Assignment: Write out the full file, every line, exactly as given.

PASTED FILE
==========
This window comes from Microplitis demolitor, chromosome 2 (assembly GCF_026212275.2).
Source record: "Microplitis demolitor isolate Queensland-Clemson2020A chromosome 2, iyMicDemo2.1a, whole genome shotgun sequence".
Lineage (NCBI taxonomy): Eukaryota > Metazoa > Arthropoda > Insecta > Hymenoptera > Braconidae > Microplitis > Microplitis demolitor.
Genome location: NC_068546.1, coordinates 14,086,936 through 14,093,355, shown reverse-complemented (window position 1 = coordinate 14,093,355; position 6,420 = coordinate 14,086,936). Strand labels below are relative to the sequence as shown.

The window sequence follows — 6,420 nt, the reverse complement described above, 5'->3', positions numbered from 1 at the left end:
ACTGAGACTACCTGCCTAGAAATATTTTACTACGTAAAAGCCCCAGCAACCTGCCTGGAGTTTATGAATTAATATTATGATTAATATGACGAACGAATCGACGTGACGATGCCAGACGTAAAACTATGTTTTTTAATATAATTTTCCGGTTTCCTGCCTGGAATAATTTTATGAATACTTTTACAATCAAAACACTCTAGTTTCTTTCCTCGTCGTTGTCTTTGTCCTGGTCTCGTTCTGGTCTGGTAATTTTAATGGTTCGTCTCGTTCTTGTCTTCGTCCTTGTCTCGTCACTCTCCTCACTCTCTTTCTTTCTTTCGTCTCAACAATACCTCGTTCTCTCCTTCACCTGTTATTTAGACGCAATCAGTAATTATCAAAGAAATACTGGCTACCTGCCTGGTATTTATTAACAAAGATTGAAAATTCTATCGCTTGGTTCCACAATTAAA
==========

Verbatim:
This window comes from Microplitis demolitor, chromosome 2 (assembly GCF_026212275.2).
Source record: "Microplitis demolitor isolate Queensland-Clemson2020A chromosome 2, iyMicDemo2.1a, whole genome shotgun sequence".
Lineage (NCBI taxonomy): Eukaryota > Metazoa > Arthropoda > Insecta > Hymenoptera > Braconidae > Microplitis > Microplitis demolitor.
Genome location: NC_068546.1, coordinates 14,086,936 through 14,093,355, shown reverse-complemented (window position 1 = coordinate 14,093,355; position 6,420 = coordinate 14,086,936). Strand labels below are relative to the sequence as shown.

The window sequence follows — 6,420 nt, the reverse complement described above, 5'->3', positions numbered from 1 at the left end:
ACTGAGACTACCTGCCTAGAAATATTTTACTACGTAAAAGCCCCAGCAACCTGCCTGGAGTTTATGAATTAATATTATGATTAATATGACGAACGAATCGACGTGACGATGCCAGACGTAAAACTATGTTTTTTAATATAATTTTCCGGTTTCCTGCCTGGAATAATTTTATGAATACTTTTACAATCAAAACACTCTAGTTTCTTTCCTCGTCGTTGTCTTTGTCCTGGTCTCGTTCTGGTCTGGTAATTTTAATGGTTCGTCTCGTTCTTGTCTTCGTCCTTGTCTCGTCACTCTCCTCACTCTCTTTCTTTCTTTCGTCTCAACAATACCTCGTTCTCTCCTTCACCTGTTATTTAGACGCAATCAGTAATTATCAAAGAAATACTGGCTACCTGCCTGGTATTTATTAACAAAGATTGAAAATTCTATCGCTTGGTTCCACAATTAAA